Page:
Debt ser­vic­ing

The Pak Banker - - 4EDITORIAL -

THE ris­ing pile of do­mes­tic debt is putting an un­bear­able strain on the na­tional econ­omy. Ac­cord­ing to a re­cent re­port of the State Bank, the govern­ment paid Rs541 bil­lion to ser­vice the do­mes­tic debt dur­ing the first half of the cur­rent fis­cal year. This amount was slightly higher than Rs534 bil­lion paid dur­ing the same pe­riod of the pre­ced­ing year. Though the in­ter­est rate has fallen sig­nif­i­cantly now as com­pared to the first half of FY15, the mas­sive govern­ment bor­row­ings dur­ing the first half of 2015-16 pushed up debt ser­vic­ing .It is rel­e­vant to note here that the stock of govern­ment do­mes­tic debt in­creased by Rs685bn dur­ing the July-De­cem­ber pe­riod of the cur­rent fis­cal year, while the to­tal debt and li­a­bil­i­ties rose by Rs864bn dur­ing first quar­ter of FY16. No won­der, SBP's Mon­e­tary Pol­icy Com­pen­dium for Jan­uary 2016 did not re­port any im­prove­ment on the bor­row­ing side or debt ser­vic­ing.

Most of the bor­row­ing stems from the need to main­tain lower fis­cal deficit as re­quired un­der an agree­ment with the In­ter­na­tional Mon­e­tary Fund. Fis­cal deficit was recorded at 1.1 per­cent of GDP dur­ing the first quar­ter of FY16 com­pared to 1.2 per­cent in the first quar­ter of FY15. Ac­cord­ing to SBP, "Dur­ing FY16 so far, govern­ment bor­row­ing needs were en­tirely met from sched­uled banks." Since the rev­enue col­lec­tion has failed to meet the tar­gets set in the pre­vi­ous bud­gets, the govern­ment would con­tinue to keep bor­row­ing, which will again in­crease debt ser­vic­ing.

Ris­ing debt ser­vic­ing con­tin­ues to eat into govern­ment's rev­enue - it paid Rs1.175 tril­lion dur­ing the fis­cal year 2014-15. In­ter­est pay­ments on ex­ter­nal debt in­creased to Rs109.9 bil­lion from Rs91 bil­lion in the pre­vi­ous fis­cal year. Ac­cord­ing to the State Bank, Pak­istan's ex­ter­nal debt ser­vic­ing rose to an alarm­ingly high level of $7 bil­lion in FY14. The to­tal amount paid in debt ser­vic­ing last year in­cluded $5.910bn as the prin­ci­pal amount and $915 mil­lion as in­ter­est. The over­all ex­ter­nal debt and li­a­bil­i­ties stood at $65.6 bil­lion dur­ing FY14. Debt ser­vic­ing is mainly on ac­count of pub­lic guar­an­teed debt. Th­ese loans were ob­tained from mul­ti­lat­eral and bi­lat­eral donors. How­ever, the re­main­ing pay­ment was made to the In­ter­na­tional Mon­e­tary Fund .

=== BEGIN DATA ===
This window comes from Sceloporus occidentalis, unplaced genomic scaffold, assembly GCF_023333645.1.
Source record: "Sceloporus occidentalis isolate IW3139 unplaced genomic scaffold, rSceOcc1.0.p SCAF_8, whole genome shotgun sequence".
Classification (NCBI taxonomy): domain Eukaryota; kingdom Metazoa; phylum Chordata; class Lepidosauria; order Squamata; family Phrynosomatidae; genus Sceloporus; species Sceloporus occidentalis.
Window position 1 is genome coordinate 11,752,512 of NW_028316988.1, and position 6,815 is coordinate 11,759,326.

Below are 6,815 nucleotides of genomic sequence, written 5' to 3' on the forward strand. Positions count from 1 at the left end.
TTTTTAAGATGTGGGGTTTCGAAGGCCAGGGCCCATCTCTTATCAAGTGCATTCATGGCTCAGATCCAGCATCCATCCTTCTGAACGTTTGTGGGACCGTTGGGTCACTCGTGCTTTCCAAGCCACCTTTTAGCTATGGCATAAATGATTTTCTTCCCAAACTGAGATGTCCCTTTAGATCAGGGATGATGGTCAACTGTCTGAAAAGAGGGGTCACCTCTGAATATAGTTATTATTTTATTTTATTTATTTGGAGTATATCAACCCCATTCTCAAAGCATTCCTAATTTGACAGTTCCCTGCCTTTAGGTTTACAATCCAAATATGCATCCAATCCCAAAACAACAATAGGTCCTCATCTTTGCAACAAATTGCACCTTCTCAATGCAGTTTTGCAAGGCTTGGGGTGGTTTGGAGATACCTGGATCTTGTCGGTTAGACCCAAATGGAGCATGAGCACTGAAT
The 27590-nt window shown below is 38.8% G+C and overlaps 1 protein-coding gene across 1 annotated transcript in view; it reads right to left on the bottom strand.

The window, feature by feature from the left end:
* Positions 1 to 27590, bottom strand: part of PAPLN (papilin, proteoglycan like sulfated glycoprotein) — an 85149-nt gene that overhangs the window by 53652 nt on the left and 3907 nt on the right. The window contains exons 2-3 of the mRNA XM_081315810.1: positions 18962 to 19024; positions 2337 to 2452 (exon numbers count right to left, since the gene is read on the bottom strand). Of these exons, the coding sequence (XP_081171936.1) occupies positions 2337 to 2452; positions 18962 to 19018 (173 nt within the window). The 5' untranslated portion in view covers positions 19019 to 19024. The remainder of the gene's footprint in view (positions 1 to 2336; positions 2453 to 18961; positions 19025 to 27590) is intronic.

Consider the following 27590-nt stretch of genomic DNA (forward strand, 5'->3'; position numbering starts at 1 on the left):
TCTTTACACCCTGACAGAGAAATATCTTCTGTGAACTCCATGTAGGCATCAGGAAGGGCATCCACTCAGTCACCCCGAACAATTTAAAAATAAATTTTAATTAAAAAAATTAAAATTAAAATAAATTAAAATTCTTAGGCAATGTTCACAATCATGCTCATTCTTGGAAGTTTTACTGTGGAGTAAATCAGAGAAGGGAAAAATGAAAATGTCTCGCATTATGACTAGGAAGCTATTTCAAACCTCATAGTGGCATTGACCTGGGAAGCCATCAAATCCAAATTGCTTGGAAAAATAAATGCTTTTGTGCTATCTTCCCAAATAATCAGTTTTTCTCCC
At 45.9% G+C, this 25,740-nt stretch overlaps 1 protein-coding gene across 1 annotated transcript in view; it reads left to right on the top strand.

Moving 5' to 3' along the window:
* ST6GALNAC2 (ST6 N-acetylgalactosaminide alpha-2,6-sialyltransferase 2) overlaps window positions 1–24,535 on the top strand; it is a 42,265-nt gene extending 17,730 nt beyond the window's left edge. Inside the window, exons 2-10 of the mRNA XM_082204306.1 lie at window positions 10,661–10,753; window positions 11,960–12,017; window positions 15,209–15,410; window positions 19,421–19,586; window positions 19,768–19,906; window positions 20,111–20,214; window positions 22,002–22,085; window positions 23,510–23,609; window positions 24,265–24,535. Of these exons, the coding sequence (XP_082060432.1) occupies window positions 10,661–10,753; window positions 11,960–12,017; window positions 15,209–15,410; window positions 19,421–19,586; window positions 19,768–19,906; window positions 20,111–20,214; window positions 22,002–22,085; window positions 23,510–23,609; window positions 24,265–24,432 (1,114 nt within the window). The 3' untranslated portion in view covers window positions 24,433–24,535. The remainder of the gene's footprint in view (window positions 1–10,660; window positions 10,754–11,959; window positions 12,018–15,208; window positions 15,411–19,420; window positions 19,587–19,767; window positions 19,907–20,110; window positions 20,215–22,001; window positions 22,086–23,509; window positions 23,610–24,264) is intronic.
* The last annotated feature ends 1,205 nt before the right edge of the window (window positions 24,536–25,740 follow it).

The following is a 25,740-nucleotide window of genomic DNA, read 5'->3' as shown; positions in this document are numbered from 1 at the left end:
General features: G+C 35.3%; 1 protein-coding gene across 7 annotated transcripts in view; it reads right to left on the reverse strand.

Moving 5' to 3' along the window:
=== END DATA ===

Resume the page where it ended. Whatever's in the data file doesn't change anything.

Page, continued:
A mat­ter of spe­cial con­cern is that 47 per­cent of what­ever the govern­ment gen­er­ates in rev­enue is used to pay off debt. The in­ter­est pay­ments on do­mes­tic debt are ris­ing each year - the govern­ment has paid Rs3.123tr since 2013 - be­cause of large ac­cu­mu­la­tion of debts through Pak­istan in­vest­ment Bonds (PIBs) and trea­sury bills (T-bills). Banks and the cor­po­rate sec­tor jointly hold PIBs, T-bills and sukuk worth over Rs7tr which re­quires mas­sive debt ser­vic­ing, which is about 40 per­cent of the govern­ment's rev­enue col­lec­tion.

In­de­pen­dent econ­o­mists are crit­i­cal of the govern­ment's bor­row­ing strat­egy which they say has failed to in­duce eco­nomic growth. Be­cause of se­vere short­age of rev­enue the govern­ment is com­pelled to bor­row more from both ex­ter­nal and do­mes­tic sources. Dur­ing the last two years, the govern­ment added Rs3.526tr to the do­mes­tic debt, which was Rs19.914tr at the end of FY15. Ac­cord­ing to a re­port, the debt and in­ter­est re­pay­ments would fur­ther rise by next year when the coun­try's re­pay­ment to the IMF in­creases.

Ex­perts fear that that ex­ter­nal debt obli­ga­tions are likely to en­dan­ger Pak­istan's debt pe­ofile, adding pres­sure on the coun­try's for­eign ex­change earn­ings in the medium-term. The coun­try's debt has grown since 2007, with suc­ces­sive gov­ern­ments mak­ing huge bor­row­ings, push­ing the coun­try to­wards a debt trap. As of March 2015, the to­tal debt li­a­bil­i­ties of the coun­try stood at Rs19,299.2 bil­lion. The debt-to-GDP ra­tio stands at 66.4 per­cent. Ideally, this ra­tio should be less than 30 per­cent in or­der to al­lo­cate more re­sources to the so­cial sec­tors.

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